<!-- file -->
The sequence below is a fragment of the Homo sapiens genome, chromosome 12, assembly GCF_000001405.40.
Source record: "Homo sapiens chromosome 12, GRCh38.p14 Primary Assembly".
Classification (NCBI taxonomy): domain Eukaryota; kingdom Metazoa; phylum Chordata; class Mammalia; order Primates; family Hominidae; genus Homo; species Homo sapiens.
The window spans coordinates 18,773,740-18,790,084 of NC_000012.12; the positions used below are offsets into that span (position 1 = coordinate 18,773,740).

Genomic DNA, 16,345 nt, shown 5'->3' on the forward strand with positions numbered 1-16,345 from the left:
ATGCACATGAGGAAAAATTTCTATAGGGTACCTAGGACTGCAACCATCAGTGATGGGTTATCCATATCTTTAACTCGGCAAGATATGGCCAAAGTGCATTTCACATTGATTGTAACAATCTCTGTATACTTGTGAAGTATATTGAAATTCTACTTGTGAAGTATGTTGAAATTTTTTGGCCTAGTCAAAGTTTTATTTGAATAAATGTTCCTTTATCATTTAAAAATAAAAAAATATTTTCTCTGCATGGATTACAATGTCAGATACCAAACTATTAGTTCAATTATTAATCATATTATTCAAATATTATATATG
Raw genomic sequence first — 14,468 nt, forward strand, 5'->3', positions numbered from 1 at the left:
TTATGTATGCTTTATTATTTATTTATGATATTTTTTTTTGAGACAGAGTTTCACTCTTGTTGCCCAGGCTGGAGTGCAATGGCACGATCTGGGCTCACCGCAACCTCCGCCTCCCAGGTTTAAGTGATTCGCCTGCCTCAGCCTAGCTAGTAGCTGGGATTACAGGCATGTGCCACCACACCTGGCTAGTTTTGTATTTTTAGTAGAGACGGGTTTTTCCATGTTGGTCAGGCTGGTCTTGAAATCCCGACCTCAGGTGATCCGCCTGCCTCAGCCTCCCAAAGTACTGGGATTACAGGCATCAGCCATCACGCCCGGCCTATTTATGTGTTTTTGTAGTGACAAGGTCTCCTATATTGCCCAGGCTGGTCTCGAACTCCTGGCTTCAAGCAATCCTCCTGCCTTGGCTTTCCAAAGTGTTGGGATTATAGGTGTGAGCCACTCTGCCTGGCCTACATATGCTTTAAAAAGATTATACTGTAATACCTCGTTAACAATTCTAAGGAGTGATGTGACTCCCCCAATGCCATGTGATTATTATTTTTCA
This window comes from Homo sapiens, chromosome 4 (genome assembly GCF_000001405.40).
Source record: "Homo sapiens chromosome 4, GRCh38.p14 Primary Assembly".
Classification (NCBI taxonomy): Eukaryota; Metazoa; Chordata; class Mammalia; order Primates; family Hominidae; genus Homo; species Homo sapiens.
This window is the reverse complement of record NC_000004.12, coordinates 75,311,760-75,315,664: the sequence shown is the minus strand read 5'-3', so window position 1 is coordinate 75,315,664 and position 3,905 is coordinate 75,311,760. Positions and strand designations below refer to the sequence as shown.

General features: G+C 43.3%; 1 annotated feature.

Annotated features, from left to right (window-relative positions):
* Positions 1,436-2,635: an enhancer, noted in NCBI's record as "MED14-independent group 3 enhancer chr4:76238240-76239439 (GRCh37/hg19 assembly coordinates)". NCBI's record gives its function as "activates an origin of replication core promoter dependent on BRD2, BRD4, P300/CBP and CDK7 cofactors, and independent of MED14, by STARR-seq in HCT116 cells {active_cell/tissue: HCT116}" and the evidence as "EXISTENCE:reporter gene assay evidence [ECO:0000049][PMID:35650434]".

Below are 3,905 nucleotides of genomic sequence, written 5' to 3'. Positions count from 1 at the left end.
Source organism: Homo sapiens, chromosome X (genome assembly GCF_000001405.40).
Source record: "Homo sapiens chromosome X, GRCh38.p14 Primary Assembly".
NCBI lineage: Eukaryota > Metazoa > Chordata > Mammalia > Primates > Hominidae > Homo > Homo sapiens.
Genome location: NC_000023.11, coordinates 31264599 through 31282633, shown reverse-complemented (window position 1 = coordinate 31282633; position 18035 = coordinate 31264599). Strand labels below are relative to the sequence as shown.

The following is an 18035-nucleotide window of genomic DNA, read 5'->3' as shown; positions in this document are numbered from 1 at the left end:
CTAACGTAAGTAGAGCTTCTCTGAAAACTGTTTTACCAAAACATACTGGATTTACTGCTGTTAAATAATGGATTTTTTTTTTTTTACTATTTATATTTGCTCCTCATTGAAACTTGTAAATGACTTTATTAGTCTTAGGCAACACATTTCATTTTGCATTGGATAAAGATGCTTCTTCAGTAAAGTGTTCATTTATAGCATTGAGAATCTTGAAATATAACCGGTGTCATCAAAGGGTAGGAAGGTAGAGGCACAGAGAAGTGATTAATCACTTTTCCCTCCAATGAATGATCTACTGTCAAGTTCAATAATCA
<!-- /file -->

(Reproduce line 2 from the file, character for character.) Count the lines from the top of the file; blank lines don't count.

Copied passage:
Source record: "Homo sapiens chromosome 12, GRCh38.p14 Primary Assembly".